HOT SPRINGS -- The family of Division 2 Garland County Circuit Judge Wade Naramore released a statement Sunday evening calling the apparent heat-related death of his 18-month-old son, Thomas, on Friday a "tragic accident."
"On behalf of the Naramore and Wright families, they would like to express heartfelt gratitude for the outpouring of love and support they have received in the wake of this tragic accident. They ask for the community's continued prayers and for respect of their privacy in the coming days," said the statement, which was released by a spokesman for the family.
Garland County Prosecuting Attorney Terri Harris said Saturday that there has been no arrest in the child's death, which was still under investigation. An autopsy is to be performed today.
Hot Springs police officers and LifeNet responded to 120 Fairoaks Place at 3:12 p.m. Friday after a 911 call reporting an unresponsive child. Efforts to save the child were unsuccessful, police said.
A preliminary investigation indicated that it may be a heat-related incident, involving the child being left in a vehicle. Law enforcement officials have neither said whether Naramore was the driver of the vehicle nor officially released the name of the victim. The statement released Sunday so far is the only official confirmation that there is a connection between the two.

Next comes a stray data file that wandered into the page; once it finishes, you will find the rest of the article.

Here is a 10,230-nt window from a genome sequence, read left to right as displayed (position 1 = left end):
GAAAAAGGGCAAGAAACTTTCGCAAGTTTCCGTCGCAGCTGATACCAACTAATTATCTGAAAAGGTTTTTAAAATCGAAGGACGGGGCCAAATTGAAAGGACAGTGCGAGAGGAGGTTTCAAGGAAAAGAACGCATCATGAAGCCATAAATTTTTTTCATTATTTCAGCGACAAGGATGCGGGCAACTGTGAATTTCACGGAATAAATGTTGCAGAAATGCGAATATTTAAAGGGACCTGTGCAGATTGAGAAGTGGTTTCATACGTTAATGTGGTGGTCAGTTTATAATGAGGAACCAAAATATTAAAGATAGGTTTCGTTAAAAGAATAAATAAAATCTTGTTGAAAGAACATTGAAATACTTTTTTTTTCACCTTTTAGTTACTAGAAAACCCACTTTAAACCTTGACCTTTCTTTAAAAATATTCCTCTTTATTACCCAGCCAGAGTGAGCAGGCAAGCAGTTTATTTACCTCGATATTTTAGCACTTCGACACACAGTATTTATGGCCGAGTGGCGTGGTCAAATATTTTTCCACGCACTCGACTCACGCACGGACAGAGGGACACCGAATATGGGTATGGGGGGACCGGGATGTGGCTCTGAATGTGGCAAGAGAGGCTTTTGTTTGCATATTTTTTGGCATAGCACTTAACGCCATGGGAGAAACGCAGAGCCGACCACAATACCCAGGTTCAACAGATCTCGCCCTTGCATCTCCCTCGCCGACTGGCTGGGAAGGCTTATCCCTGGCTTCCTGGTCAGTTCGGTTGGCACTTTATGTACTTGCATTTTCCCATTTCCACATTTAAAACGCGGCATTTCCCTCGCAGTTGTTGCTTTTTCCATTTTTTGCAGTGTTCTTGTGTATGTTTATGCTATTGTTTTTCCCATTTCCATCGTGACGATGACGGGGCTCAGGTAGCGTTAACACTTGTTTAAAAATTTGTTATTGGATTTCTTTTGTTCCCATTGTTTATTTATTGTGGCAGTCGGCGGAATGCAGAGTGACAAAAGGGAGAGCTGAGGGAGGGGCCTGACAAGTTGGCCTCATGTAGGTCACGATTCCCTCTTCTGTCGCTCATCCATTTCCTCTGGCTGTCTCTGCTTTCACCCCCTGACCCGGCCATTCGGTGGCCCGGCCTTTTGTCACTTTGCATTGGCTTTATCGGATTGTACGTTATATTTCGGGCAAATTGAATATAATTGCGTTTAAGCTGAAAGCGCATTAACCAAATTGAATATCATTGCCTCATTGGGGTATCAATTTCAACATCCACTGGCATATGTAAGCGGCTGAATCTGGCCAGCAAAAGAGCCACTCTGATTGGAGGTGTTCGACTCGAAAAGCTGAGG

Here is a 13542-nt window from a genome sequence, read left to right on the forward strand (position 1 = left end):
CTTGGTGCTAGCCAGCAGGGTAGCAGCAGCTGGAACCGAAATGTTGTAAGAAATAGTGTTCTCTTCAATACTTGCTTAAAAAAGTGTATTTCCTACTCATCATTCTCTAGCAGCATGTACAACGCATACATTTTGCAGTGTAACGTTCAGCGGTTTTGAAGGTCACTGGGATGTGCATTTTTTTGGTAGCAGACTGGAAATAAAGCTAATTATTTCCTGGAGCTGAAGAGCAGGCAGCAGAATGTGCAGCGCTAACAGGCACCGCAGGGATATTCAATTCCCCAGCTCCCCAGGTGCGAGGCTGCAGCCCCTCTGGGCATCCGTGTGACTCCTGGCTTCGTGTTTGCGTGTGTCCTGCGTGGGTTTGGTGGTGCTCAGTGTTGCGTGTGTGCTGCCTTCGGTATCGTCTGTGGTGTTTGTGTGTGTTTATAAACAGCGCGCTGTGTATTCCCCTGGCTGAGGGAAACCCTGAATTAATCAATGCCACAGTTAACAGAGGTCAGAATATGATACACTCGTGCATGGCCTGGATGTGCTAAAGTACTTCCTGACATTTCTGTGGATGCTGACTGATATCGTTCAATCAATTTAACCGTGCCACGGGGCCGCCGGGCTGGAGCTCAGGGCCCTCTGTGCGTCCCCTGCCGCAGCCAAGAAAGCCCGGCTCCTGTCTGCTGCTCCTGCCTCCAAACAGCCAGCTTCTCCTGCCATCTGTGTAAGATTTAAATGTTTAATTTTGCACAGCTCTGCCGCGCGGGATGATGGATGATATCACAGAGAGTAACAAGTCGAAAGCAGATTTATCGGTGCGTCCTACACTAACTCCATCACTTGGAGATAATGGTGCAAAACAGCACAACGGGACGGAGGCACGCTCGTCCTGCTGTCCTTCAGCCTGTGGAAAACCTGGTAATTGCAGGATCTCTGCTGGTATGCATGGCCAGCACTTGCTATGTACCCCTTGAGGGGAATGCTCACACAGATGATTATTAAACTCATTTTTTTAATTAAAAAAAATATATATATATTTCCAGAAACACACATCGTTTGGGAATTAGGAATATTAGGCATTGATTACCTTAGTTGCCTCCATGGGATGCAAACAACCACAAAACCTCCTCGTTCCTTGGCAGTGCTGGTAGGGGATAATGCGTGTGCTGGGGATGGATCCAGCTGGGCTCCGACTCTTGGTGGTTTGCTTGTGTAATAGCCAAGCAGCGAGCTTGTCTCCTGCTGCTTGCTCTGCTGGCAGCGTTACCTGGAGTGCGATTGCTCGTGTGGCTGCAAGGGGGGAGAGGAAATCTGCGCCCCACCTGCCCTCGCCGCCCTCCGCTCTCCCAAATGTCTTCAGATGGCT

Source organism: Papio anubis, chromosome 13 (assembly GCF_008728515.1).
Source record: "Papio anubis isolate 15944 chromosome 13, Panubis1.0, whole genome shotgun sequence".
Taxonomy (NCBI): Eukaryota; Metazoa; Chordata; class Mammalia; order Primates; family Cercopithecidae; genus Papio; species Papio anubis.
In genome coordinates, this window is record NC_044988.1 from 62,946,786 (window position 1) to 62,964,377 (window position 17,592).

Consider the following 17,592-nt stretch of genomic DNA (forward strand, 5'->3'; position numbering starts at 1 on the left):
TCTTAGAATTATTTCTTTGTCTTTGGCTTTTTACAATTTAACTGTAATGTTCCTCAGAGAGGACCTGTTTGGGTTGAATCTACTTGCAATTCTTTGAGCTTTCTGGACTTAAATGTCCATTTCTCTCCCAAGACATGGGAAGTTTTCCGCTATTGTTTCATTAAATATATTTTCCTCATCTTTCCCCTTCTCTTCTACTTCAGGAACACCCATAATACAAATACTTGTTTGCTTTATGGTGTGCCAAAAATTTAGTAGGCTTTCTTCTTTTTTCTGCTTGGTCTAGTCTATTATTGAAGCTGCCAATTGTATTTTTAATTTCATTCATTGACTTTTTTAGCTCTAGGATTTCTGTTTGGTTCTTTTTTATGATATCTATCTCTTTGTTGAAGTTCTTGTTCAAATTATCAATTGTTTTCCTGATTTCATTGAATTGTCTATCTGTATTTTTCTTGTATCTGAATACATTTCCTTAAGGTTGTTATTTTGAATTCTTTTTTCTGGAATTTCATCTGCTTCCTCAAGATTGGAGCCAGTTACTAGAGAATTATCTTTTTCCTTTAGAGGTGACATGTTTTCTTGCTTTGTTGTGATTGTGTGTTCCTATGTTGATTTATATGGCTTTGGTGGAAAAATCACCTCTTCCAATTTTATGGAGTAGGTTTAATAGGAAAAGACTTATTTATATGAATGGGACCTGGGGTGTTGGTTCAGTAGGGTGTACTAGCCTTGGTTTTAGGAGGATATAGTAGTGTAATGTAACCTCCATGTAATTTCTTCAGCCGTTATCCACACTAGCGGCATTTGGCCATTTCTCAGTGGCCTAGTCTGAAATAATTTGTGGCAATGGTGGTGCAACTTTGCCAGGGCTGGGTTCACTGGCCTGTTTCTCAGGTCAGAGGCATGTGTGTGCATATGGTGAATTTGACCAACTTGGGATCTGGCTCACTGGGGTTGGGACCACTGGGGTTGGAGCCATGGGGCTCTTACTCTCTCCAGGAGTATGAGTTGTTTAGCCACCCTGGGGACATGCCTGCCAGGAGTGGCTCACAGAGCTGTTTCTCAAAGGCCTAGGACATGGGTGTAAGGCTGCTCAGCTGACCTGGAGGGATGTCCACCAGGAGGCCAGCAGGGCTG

Hot Springs residents have both offered up prayers and vilified Naramore on social media, with some calling for his resignation even though no charges have been filed. At least one person commenting on Facebook posted a link to the Arkansas Judicial Discipline and Disability Commission, for members of the public to file an online complaint against Naramore.
Naramore was elected during a runoff with Cecilia Dyer in November. He replaced longtime Division 2 Judge Vicki S. Cook, who decided not to seek re-election last year. Division 2 hears all juvenile court cases in Garland County.
Earlier this year, Naramore gained notoriety in a custody hearing involving Michelle and Hal Stanley's children, who were removed from their home in January by the Garland County sheriff's office in response to child abuse and neglect allegations. The Stanleys regained custody of their youngest children in May.
Naramore, a Hot Springs native, was formerly a deputy prosecuting attorney in Garland County. In addition to serving as a deputy prosecutor, Naramore was a partner with the Naramore Law Firm P.A., where he practiced with his father, Ron, who died in June.
Metro on 07/27/2015